Potential exposure to complaints

Are you inadvertently at risk from treating patients located overseas?

All members should understand their potential exposure to complaints, claims and regulatory action and their indemnity cover when either deliberately or inadvertently treating patients outside of Australia.

Under Australian law, the location of the patient determines where the healthcare has been provided. It is not where the practitioner is located. For Australian doctors providing healthcare through video conferencing software, telephone calls, email or SMS correspondence, this may create a legal liability in the jurisdiction where the patient is located.

MIPS considers the risk to Australian doctors providing inadvertent or urgent telehealth/telemedicine to Australian residents temporarily outside of Australia to be low but increasing. The increased use of technology to communicate with patients remotely rather than face to face is increasing the likelihood of a complaint, claim or regulatory intervention arising from such advice.

Currently, as a result of restrictions in respect of regulation, reinsurance, Government’s High Cost Claims Scheme and Exceptional Claims Scheme, MIPS insurance can only assist in agreed and defined circumstances when members treat patients located overseas, eg gratuitous practice in a developing country where members must always make an Application for healthcare services outside of Australia prior to the practice.

MIPS understands that potential indemnity exposure through the inadvertent or urgent provision of healthcare to regular patients whilst overseas, is a real and increasing issue for members. MIPS would support legislative and other changes to protect healthcare practitioners in this area.

Important information for practitioners to understand regarding ‘telehealth’

  • Are you aware that any communication via a technological device constitutes telehealth?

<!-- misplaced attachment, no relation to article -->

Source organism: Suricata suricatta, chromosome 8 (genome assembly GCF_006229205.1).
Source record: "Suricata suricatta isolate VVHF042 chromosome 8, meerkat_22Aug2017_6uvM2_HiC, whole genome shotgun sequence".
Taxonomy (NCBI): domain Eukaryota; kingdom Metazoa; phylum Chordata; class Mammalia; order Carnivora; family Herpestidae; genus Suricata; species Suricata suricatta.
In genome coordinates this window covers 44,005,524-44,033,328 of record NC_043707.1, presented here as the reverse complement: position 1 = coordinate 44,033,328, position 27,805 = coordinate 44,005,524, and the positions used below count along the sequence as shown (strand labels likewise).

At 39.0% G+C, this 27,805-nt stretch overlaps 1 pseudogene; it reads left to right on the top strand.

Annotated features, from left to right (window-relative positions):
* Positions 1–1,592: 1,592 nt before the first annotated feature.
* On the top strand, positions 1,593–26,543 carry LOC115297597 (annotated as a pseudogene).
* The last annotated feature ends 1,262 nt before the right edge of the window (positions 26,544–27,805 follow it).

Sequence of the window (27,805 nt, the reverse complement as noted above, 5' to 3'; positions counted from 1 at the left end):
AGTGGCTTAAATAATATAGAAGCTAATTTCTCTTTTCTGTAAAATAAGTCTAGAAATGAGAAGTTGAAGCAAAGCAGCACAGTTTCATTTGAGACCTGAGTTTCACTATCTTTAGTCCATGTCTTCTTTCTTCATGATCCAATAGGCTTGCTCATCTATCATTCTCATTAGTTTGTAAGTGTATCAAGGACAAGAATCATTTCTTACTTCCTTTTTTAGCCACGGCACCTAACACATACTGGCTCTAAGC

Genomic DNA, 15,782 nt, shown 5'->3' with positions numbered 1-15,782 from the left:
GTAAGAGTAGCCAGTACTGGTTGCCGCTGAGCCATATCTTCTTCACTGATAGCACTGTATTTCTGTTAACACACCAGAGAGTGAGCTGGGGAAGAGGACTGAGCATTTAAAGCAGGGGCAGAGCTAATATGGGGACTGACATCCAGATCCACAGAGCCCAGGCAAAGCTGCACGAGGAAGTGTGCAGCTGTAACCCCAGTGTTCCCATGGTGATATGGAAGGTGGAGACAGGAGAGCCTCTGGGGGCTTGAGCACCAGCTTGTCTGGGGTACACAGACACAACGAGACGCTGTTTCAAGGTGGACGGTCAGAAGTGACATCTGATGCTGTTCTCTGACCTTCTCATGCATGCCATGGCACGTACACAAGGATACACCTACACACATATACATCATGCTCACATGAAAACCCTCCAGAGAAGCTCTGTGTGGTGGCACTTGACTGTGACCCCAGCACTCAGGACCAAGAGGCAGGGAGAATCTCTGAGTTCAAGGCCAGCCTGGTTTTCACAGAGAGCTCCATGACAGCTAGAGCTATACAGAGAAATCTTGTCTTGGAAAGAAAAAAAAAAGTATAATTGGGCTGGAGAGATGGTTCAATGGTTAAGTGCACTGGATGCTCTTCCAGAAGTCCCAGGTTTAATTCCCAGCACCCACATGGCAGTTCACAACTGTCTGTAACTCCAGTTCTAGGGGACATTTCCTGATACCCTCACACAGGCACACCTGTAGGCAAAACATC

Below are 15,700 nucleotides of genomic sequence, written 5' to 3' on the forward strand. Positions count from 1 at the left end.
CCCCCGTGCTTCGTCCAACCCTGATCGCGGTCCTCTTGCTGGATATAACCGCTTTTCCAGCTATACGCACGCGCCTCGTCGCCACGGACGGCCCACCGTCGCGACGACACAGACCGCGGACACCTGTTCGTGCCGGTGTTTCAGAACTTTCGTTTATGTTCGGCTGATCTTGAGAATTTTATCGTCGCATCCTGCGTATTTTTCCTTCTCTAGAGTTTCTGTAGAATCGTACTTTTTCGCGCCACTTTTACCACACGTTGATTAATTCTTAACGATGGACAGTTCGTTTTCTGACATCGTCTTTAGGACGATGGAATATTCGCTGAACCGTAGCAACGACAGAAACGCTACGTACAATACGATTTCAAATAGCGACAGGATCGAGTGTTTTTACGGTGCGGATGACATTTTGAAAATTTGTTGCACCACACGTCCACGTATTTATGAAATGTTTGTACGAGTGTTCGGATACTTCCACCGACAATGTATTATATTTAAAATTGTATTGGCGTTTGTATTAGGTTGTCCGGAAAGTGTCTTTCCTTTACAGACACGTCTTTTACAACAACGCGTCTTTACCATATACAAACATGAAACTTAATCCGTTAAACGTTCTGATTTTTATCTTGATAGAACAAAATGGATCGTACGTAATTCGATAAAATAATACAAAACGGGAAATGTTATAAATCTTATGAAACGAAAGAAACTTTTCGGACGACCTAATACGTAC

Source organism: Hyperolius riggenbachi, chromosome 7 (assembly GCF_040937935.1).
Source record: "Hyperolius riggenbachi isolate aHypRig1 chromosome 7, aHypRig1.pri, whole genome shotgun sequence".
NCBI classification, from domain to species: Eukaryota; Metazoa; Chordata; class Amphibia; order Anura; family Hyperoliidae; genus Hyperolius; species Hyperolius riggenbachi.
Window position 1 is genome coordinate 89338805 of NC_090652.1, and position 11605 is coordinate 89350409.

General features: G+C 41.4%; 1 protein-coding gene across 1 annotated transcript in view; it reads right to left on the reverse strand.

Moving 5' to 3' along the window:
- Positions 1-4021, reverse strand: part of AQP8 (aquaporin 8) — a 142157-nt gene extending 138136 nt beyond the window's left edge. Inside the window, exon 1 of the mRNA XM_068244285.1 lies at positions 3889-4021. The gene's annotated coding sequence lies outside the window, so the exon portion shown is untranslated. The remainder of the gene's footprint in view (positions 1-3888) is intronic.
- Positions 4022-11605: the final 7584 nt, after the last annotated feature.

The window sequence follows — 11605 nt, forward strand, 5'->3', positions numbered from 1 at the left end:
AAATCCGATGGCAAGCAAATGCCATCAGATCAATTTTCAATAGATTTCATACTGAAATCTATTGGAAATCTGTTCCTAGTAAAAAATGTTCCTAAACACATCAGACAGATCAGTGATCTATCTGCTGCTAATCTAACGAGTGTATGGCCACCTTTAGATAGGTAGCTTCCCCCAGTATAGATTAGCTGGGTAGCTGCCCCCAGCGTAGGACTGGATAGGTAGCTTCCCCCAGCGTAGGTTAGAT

• Are you aware that under Australian law, the location of the patient is where the healthcare is provided, not where the practitioner is located?
  • Do you know that if you are providing health advice to patients overseas that you may be required to be locally registered or licenced for that foreign practice?
  • Are you aware that MIPS can assist in certain circumstances where you treat a patient located overseas but usually limited to when you have sought prior approval from MIPS?

Is providing test results to patients outside of Australia covered by my indemnity?

Arguably, yes, the provision of test results to patients which directly relates to a personal consultation in Australia would form part of the healthcare provided in Australia, regardless of where the patient was at the time the test results were received.

However, given the uncertainties the questions above may raise, MIPS believes any advice accompanying the provision of results may create difficulties. Whether this advice constituted the provision of healthcare outside of Australia is likely to only be determined on a case by case basis and may fall upon what further treatment or advice was provided. Note, if a course of action was advised to a patient while they were in Australia in anticipation of results received out of Australia, this is different to advice provided after the results have been provided to a patient now outside of Australia.